For many people, the first thing that comes to mind when thinking of Mexican Food is cheesy, drippy platefuls of tacos and enchiladas. But most Mexican dishes are actually far from that. Here are some common mistakes in cooking Mexican food, how to avoid them, and delicious recipes to try out.
1. Pouring chile sauce ("hot sauce") over the whole dish
For some people, the first thing they do is grab the bottle of Tapatio (or other hot sauce) and start shaking the bright red chile sauce all over the food. While in many cases chile sauce does in fact add a nice zing, it can over-power the flavor of the dish if you add too much. So before you douse your dish in chile sauce, take a few bites and add a few dashes as necessary. And don't feel like you're not getting the full authentic Mexican food experience if you don't add spicy chile sauce to every meal. For a flavorful dish, try this Chile Colorado which is made with Red Chiles and has loads of chile flavor.
2. Cheese, cheese and more cheese
Native Mexicans had a very low-fat and dairy-free diet that consisted mostly of corn, chiles, tomatoes and the occasional protein such as turkey, iguana and eggs. So the idea of stuffing everything full of cheese is relatively new. Most authentic Mexican dishes don't use cheese at all, but rely on delicious sauces to add flavor and creaminess. So before you go piling cheese on that taco, try it with a simple sprinkling of onions and cilantro. And yes, a few sprinkles of chile sauce if the mood strikes. Try these authentic Papadzules which are similar to enchiladas, but instead of cheese they are stuffed with egg and topped with a creamy pumpkin-seed sauce.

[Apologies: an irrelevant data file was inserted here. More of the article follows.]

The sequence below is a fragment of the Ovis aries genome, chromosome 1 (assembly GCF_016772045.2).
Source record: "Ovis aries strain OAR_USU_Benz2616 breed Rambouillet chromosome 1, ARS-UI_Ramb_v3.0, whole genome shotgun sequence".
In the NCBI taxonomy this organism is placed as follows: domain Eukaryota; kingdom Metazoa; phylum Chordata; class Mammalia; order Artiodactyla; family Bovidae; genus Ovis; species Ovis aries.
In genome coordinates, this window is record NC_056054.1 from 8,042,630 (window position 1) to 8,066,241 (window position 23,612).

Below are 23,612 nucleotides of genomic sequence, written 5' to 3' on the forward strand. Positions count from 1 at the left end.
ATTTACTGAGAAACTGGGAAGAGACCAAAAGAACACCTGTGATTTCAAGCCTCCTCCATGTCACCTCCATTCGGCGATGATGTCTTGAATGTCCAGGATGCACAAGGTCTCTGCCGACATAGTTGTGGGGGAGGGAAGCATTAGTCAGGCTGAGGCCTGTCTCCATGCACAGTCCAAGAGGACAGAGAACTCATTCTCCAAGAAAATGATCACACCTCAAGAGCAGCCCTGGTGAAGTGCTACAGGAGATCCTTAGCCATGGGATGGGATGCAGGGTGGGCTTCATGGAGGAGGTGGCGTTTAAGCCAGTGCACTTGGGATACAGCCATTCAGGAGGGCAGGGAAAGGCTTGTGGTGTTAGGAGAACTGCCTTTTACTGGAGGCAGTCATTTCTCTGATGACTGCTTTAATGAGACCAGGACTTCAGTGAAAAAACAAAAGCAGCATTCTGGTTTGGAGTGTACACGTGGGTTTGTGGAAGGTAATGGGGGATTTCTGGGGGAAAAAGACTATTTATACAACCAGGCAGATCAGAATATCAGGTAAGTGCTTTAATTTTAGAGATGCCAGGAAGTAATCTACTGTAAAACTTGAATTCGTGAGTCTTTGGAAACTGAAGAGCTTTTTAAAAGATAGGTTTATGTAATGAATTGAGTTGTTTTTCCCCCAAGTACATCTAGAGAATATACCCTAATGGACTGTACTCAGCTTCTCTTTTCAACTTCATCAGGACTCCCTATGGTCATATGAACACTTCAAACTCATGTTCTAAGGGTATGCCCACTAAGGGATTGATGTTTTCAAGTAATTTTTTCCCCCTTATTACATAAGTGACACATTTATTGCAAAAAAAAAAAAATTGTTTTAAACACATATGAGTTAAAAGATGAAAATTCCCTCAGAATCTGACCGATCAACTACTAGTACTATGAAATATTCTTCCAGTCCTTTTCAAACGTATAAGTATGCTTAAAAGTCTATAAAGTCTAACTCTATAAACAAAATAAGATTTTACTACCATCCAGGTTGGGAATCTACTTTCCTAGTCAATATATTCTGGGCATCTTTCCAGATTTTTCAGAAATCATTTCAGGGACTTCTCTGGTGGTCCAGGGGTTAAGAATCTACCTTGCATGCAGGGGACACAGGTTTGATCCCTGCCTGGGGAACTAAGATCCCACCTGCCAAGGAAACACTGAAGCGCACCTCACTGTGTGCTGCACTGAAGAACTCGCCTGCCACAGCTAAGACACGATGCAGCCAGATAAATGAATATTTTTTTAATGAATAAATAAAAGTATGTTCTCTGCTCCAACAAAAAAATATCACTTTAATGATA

3. Store-bought taco shells
While it might seem like a quick and easy way to make a meal, those pre-formed, crunchy taco shells that you can buy off the shelf are a travesty to authentic Mexican food. They are basically a taco-shaped chip and are laden with fat, calories and processed corn. Real corn tortillas are made from masa, which is very different from ground corn, and can be quickly steamed for a healthy and delicious taco shell. If crunchy is what you crave, just cook the tortilla in a bit of hot oil until it begins to crisp up, and fold it in half while it cools on paper towels.
4. Too much meat
I sometimes marvel at the overloaded, overstuffed burritos that are common in the U.S. Even some tacos are a meal in themselves. Mexican food is not all about immense piles of carne asada and carnitas. While those are delicious, a bit of meat on a small corn tortilla topped with fresh produce such as onions, cilantro, shredded cabbage, fresh tomatoes, sliced avocado is the more authentic way to go. Try some Chilorio in your next taco or burrito, it has a lot of flavor, so a little goes a long way. For a meaty stew try some Chile Verde.
5. Not everything is fried and greasy
With the exception of a few dishes, most authentic Mexican food is not fried or fatty. These are new additions from the blend of cuisines across the border. Things like nachos, chimichangas, fajitas, wet burritos, fried ice cream and other fried, calorie-laden dishes are not authentic Mexican food at all. They fall into the category of Cal-Mex or Tex-Mex. Most authentic Mexican food consists of slow-cooked or grilled meat, fresh produce, fresh seafood and slow-cooked stews. For a fresh non-fried taco, make your own tortillas and serve them fresh and hot, topped with your favorite meat and some fresh chopped onion and cilantro.
6. Drowning in guacamole
Guacamole is one of the most delicious toppings I can think of, right after fresh salsa. But smothering everything in layers of it is overkill. And to top it off, some verisons of restaurant and store-bought guacamole are almost watery or full of processed fillers, so keep it real and make it at home. And just a dollop will do when adding it to your dish. Here is a great video showing you how to make delicious Guacamole. And if you want to keep it really simple, just add a slice or two of avocado instead.
7. Too much of everything
Salsa, good. Shredded beef, good. But when you pile on monster porportions of these delicious ingredients, you get a pile of something that is definitley not Mexican food. Avoid topping overkill by using them sparingly. A little of each one adds up to a reasonable amount. For a better crunchy snack try these Molletes which are toasted bolilos toppped with beans and sometimes salsa.